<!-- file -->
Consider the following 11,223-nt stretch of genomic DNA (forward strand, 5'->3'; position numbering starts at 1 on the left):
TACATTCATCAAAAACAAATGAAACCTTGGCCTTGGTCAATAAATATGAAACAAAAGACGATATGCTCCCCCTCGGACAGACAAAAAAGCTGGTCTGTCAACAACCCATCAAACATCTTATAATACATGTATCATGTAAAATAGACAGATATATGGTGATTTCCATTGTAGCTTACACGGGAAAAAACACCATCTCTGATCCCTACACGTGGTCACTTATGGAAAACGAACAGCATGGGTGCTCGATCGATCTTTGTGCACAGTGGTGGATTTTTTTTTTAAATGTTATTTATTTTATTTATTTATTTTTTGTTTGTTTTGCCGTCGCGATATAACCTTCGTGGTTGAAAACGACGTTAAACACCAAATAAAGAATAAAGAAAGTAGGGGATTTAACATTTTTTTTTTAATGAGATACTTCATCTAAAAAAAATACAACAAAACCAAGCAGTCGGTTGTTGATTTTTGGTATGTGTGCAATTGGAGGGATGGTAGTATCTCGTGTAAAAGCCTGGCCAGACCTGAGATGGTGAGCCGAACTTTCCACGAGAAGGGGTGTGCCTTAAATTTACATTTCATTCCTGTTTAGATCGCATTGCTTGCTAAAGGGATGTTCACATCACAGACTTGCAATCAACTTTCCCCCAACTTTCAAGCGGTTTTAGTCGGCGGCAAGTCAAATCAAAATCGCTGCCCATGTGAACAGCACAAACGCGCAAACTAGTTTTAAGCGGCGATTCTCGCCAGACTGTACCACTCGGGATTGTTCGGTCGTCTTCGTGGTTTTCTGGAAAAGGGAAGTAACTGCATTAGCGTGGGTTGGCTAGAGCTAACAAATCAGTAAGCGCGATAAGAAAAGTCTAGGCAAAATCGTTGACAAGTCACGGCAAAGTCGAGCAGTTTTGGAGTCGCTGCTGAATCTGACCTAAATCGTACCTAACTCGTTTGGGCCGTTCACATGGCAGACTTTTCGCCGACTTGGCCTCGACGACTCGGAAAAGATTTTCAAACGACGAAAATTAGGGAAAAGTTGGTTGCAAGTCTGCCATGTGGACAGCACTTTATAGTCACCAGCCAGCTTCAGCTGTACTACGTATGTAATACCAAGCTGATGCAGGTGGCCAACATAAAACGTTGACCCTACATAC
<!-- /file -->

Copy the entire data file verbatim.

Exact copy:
Consider the following 11,223-nt stretch of genomic DNA (forward strand, 5'->3'; position numbering starts at 1 on the left):
TACATTCATCAAAAACAAATGAAACCTTGGCCTTGGTCAATAAATATGAAACAAAAGACGATATGCTCCCCCTCGGACAGACAAAAAAGCTGGTCTGTCAACAACCCATCAAACATCTTATAATACATGTATCATGTAAAATAGACAGATATATGGTGATTTCCATTGTAGCTTACACGGGAAAAAACACCATCTCTGATCCCTACACGTGGTCACTTATGGAAAACGAACAGCATGGGTGCTCGATCGATCTTTGTGCACAGTGGTGGATTTTTTTTTTAAATGTTATTTATTTTATTTATTTATTTTTTGTTTGTTTTGCCGTCGCGATATAACCTTCGTGGTTGAAAACGACGTTAAACACCAAATAAAGAATAAAGAAAGTAGGGGATTTAACATTTTTTTTTTAATGAGATACTTCATCTAAAAAAAATACAACAAAACCAAGCAGTCGGTTGTTGATTTTTGGTATGTGTGCAATTGGAGGGATGGTAGTATCTCGTGTAAAAGCCTGGCCAGACCTGAGATGGTGAGCCGAACTTTCCACGAGAAGGGGTGTGCCTTAAATTTACATTTCATTCCTGTTTAGATCGCATTGCTTGCTAAAGGGATGTTCACATCACAGACTTGCAATCAACTTTCCCCCAACTTTCAAGCGGTTTTAGTCGGCGGCAAGTCAAATCAAAATCGCTGCCCATGTGAACAGCACAAACGCGCAAACTAGTTTTAAGCGGCGATTCTCGCCAGACTGTACCACTCGGGATTGTTCGGTCGTCTTCGTGGTTTTCTGGAAAAGGGAAGTAACTGCATTAGCGTGGGTTGGCTAGAGCTAACAAATCAGTAAGCGCGATAAGAAAAGTCTAGGCAAAATCGTTGACAAGTCACGGCAAAGTCGAGCAGTTTTGGAGTCGCTGCTGAATCTGACCTAAATCGTACCTAACTCGTTTGGGCCGTTCACATGGCAGACTTTTCGCCGACTTGGCCTCGACGACTCGGAAAAGATTTTCAAACGACGAAAATTAGGGAAAAGTTGGTTGCAAGTCTGCCATGTGGACAGCACTTTATAGTCACCAGCCAGCTTCAGCTGTACTACGTATGTAATACCAAGCTGATGCAGGTGGCCAACATAAAACGTTGACCCTACATAC